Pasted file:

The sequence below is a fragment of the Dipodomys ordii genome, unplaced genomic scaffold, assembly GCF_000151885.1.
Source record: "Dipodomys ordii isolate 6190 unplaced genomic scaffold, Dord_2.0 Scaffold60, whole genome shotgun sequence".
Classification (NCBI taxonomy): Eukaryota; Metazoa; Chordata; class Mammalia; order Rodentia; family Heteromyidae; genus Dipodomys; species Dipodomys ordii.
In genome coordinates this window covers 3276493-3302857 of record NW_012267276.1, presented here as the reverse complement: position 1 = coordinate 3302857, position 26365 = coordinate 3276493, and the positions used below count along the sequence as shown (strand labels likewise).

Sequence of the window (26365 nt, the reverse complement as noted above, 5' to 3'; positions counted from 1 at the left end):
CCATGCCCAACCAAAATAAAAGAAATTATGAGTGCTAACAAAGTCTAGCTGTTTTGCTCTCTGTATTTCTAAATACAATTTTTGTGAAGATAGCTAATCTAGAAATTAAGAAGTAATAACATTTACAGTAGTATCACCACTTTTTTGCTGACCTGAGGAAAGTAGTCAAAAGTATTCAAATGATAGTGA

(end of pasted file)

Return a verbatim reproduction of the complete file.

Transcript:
The sequence below is a fragment of the Dipodomys ordii genome, unplaced genomic scaffold, assembly GCF_000151885.1.
Source record: "Dipodomys ordii isolate 6190 unplaced genomic scaffold, Dord_2.0 Scaffold60, whole genome shotgun sequence".
Classification (NCBI taxonomy): Eukaryota; Metazoa; Chordata; class Mammalia; order Rodentia; family Heteromyidae; genus Dipodomys; species Dipodomys ordii.
In genome coordinates this window covers 3276493-3302857 of record NW_012267276.1, presented here as the reverse complement: position 1 = coordinate 3302857, position 26365 = coordinate 3276493, and the positions used below count along the sequence as shown (strand labels likewise).

Sequence of the window (26365 nt, the reverse complement as noted above, 5' to 3'; positions counted from 1 at the left end):
CCATGCCCAACCAAAATAAAAGAAATTATGAGTGCTAACAAAGTCTAGCTGTTTTGCTCTCTGTATTTCTAAATACAATTTTTGTGAAGATAGCTAATCTAGAAATTAAGAAGTAATAACATTTACAGTAGTATCACCACTTTTTTGCTGACCTGAGGAAAGTAGTCAAAAGTATTCAAATGATAGTGA